Wednesday, December 29, 2010

Fuyu Persimmons

If you've never really liked persimmons, don't give up yet. Try the Japanese "fuyu" persimmon--it's sweet, delicate, and without that astringent pucker factor. The fruit is ripe when firm, which widens the possible applications. I've used them in sauces, chutneys, salads and desserts. Most recently, I made:

Baby Spinach Salad with Fuyu Persimmon, Balsamic-braised Red Onion, and Pecans

Whenever I get a pound of baby spinach, I look to see if there are any really tiny leaves, and pick them out for use in salads like this one. Note that the leaves are not much bigger than the pecans. I began by sauteeing a sliced red onion in a little EVOO with a bay leaf, salt and pepper, then I added a few tablespoons of this unusual "dark chocolate balsamic vinegar" I got from a specialty store ("Le Roux" in Portland, Maine) and let it bubble for just about a minute. When it had cooled, I drained it and used the juices to make the dressing. Then I tossed the onion and everything else together. A very rich, yet light salad, with nice flavor, color and texture contrast.

On Christmas, after the usual heavy meal everyone expected (and received), I ended with a very light and simple dessert,

Fuyu Persimmons and Cherries with Black Cherry Balsamic and Julienned Buddha Hand Citron Zest

A killer dessert, period. 
Massive carbon footprint (the cherries came all the way from Argentina), but then Christmas is a time of horrific waste, let's face it. Hey, at least we didn't kill any trees. My wife made a very cool cone shape out of bamboo gardening stakes and covered it with lights--it was the best Christmas "tree" ever!

Tuesday, December 28, 2010

Carbs vs. Fats in the News (AGAIN!)

I found this article dangerously misleading.

While it is true that there are no essential carbohydrates, there are essential vitamins and minerals as well as phytonutrients that are essential to optimum health which are embedded in, and transported by carbohydrates (fresh plants, that is--not doughnuts). There is a vast difference between eating plants and eating processed starches and sugar. Consuming a salad of fresh fruits or vegetables is not even vaguely like eating an equal quantity of spaghetti, for example. Both come from plants, but the pasta has nothing of value to offer, whereas the salad is bursting with healthful nutrients.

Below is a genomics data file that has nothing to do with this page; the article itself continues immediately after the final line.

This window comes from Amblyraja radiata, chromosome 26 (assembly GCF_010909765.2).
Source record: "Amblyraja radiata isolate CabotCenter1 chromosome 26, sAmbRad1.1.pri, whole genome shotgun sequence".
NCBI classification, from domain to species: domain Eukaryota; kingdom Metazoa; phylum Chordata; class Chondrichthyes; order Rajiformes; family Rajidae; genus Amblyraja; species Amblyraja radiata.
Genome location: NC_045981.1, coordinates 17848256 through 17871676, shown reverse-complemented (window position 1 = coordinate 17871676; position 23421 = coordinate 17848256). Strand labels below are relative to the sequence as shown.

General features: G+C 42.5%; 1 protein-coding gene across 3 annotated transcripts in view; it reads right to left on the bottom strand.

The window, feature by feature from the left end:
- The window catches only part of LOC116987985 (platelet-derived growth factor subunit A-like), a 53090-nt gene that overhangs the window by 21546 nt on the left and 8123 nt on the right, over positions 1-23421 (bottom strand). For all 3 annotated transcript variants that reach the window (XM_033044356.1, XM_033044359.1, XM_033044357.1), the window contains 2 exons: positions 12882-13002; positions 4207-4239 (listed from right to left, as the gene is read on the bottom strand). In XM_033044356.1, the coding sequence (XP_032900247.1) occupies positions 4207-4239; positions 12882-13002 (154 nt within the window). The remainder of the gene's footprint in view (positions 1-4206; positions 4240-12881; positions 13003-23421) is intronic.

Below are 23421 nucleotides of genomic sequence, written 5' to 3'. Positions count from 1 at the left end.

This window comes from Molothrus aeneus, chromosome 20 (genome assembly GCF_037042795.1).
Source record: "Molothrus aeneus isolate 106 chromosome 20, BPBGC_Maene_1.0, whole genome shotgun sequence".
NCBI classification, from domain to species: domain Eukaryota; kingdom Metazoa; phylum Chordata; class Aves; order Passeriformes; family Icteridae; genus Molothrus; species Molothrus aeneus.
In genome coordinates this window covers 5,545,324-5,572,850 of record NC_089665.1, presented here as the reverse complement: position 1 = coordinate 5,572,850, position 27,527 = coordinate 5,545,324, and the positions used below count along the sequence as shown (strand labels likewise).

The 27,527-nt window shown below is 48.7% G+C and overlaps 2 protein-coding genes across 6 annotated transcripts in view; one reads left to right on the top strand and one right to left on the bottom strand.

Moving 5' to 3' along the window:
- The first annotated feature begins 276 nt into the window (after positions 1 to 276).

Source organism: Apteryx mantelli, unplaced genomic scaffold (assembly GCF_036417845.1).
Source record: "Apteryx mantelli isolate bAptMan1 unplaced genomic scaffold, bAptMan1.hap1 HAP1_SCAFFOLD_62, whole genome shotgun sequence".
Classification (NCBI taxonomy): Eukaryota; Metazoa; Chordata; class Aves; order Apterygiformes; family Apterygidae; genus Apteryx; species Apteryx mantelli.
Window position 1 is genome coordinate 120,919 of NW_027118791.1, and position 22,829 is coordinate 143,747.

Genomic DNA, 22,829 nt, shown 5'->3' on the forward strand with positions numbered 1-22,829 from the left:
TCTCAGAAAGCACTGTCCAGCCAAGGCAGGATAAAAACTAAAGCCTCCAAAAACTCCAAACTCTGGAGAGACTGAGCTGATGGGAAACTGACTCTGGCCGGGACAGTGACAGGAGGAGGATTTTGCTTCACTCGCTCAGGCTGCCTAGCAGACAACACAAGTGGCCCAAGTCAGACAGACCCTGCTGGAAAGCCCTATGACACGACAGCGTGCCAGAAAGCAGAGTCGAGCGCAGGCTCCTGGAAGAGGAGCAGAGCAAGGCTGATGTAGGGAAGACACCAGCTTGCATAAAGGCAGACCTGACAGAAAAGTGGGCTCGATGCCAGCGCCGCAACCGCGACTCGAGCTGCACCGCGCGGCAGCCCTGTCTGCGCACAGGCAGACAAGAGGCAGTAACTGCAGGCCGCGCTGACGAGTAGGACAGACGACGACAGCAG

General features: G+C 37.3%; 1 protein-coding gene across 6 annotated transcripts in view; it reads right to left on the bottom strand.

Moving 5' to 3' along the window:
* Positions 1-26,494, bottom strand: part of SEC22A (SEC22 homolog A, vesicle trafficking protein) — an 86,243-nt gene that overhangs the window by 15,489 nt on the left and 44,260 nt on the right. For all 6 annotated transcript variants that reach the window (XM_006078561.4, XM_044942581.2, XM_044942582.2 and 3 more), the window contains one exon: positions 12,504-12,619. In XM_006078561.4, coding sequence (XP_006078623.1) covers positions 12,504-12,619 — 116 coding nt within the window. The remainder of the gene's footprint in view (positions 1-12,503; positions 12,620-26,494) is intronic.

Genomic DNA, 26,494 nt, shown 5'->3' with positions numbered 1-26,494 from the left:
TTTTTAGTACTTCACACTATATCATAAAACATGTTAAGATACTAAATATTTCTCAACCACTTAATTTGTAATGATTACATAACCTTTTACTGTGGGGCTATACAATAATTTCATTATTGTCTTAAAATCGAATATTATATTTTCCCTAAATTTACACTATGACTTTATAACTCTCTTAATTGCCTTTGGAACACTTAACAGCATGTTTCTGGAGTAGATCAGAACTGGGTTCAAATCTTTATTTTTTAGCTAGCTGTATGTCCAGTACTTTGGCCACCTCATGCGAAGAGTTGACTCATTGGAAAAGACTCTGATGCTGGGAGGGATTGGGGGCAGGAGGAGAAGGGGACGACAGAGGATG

Protein and fat also can--and should be--classified as good and bad, in large part by whether they are refined and overprocessed, or close to their natural state.

Finally, it should be noted that protein, fat and other nutrients can ALL be obtained from plant sources, without having been first processed by animals (converted to meat and dairy). I've been enjoying radiant health since I stopped eating animal products, well over one year ago, so I can say this without hesitation.

I don't believe that it's carbohydrates as a chemical compound that are a threat to health, but the consumption of highly processed plant AND animal food--stripped of nutritional value and reduced to very simple sugars, damaged fats, and unnatural molecules. Because we have not co-evolved with these anomaly-ridden foods, we lack the genetic code for coping with them, let alone deriving any benefit from them.

It's not a stretch to say that people who consume even moderate amounts of highly processed food can expect to develop degenerative diseases. The current high rates of diabetes, cardiovascular disease and cancer bear this out.

Monday, December 27, 2010

Buddha Hand Citron

Maybe you've come across this weird-looking fruit in a gourmet grocery and wondered what planet it came from. I first saw it among other exotic fruits in an open-air market in Malaysia, and--as is often the case with new discoveries--I soon began to see it in a few American markets.  I found the largest ever last week at Whole Foods in Colorado Springs. The picture on the right shows the stem end, and the best view of the fruit's eerie-looking "fingers." Below is the "underside," which is usually turned up for display, probably because this gives it a less creepy, more floral look.

The fruit has a very fragrant citrus aroma, but unlike all the other citrus fruits you may have had,  the Buddha hand citron is all skin and no juice. The good news is that the white pith that makes up most of the fruit isn't bitter the way other citrus pith is, so you can eat the entire thing--either raw, sliced thinly in a salad, added to a cooked dish for added flavor notes, or candied. I've also used the zest alone, where the flavor is concentrated most.